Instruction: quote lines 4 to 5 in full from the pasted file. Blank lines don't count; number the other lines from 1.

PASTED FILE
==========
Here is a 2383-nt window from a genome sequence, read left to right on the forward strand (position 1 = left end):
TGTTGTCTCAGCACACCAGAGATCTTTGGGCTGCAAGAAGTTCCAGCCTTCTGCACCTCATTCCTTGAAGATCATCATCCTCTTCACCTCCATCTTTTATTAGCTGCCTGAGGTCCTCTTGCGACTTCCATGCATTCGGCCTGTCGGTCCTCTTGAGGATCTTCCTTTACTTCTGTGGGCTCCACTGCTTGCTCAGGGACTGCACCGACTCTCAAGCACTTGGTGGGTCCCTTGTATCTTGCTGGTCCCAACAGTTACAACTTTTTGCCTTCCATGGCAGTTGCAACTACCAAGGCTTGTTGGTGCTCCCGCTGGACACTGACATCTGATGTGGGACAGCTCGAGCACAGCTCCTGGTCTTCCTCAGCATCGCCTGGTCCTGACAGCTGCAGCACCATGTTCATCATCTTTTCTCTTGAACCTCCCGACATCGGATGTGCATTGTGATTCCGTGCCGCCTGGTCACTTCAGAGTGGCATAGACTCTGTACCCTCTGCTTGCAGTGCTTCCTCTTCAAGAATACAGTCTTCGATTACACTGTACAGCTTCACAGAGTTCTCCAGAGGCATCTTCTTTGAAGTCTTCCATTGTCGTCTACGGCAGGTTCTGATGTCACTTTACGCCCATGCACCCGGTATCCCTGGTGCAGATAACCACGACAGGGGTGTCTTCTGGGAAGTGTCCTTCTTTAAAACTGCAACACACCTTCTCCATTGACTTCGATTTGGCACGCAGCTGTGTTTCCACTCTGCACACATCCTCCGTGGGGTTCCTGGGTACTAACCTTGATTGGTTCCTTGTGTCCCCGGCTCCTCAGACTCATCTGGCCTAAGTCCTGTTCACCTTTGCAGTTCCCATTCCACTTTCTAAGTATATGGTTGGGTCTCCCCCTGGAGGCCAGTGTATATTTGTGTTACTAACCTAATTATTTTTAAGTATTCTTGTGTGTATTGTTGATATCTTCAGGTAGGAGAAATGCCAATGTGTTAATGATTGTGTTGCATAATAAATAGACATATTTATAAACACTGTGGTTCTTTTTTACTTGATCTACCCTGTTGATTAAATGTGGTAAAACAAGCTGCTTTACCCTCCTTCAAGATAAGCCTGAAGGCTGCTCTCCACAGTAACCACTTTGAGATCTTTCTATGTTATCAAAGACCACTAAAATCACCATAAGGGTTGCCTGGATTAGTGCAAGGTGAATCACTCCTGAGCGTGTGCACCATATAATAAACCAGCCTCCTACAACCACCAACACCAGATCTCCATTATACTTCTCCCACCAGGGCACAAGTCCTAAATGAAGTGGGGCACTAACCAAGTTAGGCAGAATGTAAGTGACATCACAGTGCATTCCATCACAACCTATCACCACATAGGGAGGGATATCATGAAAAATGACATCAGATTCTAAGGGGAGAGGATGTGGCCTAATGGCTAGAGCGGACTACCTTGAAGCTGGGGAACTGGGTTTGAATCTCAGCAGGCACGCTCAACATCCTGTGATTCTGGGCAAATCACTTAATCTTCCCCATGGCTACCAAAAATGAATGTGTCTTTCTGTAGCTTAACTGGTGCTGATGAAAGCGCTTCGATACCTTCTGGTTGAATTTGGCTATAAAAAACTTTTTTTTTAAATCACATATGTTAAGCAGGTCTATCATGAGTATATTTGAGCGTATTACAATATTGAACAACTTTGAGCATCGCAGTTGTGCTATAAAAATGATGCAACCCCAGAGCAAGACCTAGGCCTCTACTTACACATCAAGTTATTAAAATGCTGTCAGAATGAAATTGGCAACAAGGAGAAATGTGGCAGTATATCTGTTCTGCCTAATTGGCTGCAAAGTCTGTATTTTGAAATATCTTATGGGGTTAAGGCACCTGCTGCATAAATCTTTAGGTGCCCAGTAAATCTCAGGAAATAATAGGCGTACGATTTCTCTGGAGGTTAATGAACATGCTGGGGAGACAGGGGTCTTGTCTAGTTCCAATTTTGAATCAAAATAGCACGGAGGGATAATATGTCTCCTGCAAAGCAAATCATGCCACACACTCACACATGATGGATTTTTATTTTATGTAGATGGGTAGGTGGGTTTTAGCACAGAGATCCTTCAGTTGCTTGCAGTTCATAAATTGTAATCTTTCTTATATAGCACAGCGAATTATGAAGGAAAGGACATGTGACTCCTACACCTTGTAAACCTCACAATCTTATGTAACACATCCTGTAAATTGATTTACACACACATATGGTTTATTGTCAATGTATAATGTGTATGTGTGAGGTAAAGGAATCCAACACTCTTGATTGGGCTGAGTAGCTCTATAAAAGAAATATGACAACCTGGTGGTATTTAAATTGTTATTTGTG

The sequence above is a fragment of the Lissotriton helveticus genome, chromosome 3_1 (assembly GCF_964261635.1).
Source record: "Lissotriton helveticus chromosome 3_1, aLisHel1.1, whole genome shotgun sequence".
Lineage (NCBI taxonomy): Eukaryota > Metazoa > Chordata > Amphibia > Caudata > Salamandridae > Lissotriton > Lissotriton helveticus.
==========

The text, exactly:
Source record: "Lissotriton helveticus chromosome 3_1, aLisHel1.1, whole genome shotgun sequence".
Lineage (NCBI taxonomy): Eukaryota > Metazoa > Chordata > Amphibia > Caudata > Salamandridae > Lissotriton > Lissotriton helveticus.